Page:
On April 14, the FTC filed a complaint against a Caribbean for-profit medical school and its Illinois-based operators alleging the defendants violated the Telemarketing Sales Rule, Holder Rule, and Credit Practices Rule (CPR) in connection with its marketing and credit practices. According to the complaint, the defendants improperly marketed the school’s medical license exam pass rate and residency match success. In addition, financing contracts omitted a legally-mandated Holder Rule notice in their credit agreements, among other things. Under the Holder Rule, “any seller that receives the proceeds of a purchase money loan [must] include, in the underlying credit contract, a specific notice informing the consumer of their right to assert claims against any holder of the credit contract.” In addition to omitting the required notice, the defendants also allegedly attempted to waive consumers’ legal rights by inserting language in the credit agreements stating, “ALL PARTIES, INCL[U]DING BOTH STUDENT BORROWER AND COSIGNER. . .WAIVE ANY CLAIM OR CAUSE OF ACTION OF ANY KIND WHATSOEVER THAT THEY MAY HAVE WITH RESPECT TO [DEFENDANT]…” The FTC also contended that the defendants included a notice informing cosigners of their liability in the middle of the contract, instead of providing a separate document containing specific language required by the CPR.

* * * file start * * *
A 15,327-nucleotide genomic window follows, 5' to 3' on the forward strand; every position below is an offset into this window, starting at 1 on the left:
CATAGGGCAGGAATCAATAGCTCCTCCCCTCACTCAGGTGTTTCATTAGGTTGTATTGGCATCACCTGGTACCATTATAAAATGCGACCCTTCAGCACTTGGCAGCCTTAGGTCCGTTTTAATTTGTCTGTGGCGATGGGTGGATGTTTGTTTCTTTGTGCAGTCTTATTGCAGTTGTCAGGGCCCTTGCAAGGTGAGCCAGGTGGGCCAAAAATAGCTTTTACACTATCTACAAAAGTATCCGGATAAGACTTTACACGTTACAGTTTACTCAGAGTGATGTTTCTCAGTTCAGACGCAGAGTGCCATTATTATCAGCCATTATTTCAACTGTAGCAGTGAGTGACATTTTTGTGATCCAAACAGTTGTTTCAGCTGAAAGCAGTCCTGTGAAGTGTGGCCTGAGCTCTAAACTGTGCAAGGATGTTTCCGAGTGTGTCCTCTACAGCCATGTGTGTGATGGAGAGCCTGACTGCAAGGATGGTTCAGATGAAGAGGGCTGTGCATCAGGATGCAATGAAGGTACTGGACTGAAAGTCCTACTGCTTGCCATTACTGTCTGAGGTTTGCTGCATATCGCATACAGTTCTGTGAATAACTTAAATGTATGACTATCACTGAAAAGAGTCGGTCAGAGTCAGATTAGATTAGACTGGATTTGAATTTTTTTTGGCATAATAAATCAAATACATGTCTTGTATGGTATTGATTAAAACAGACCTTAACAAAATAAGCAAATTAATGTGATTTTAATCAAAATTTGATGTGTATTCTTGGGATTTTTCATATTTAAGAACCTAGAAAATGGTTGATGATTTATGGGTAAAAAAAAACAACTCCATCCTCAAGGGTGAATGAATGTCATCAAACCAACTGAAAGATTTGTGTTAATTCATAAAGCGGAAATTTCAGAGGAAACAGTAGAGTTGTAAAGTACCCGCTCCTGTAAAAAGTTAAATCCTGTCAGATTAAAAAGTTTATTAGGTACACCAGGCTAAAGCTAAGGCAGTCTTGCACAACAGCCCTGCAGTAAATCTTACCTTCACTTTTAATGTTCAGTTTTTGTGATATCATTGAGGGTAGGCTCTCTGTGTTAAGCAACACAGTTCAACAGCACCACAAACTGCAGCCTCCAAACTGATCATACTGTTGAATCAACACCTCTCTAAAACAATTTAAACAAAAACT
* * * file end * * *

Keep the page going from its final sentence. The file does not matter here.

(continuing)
Under the terms of the proposed stipulated order, the defendants are required to pay a $1.2 million judgment that will go towards refunds and debt cancellation for affected consumers, and also cease collection of approximately $357,000 in consumer debt covered by the proposed order. Defendants are also required to notify each consumer that their debt is being cancelled and that consumer reporting agencies will be directed to delete the debt from the consumers’ credit reports. Additionally, defendants are prohibited from misrepresenting their pass rates and residency matches, and from making unsubstantiated claims or violating federal law. The order also provides Holder Rule protections, including prohibiting defendants from selling, transferring, or assigning any consumer credit contracts unless the recipient of such contract agrees, in writing, “that its rights are subject to the borrowers’ claims and defenses against [d]efendants” and requiring defendants to notify each borrower whose credit contract is sold.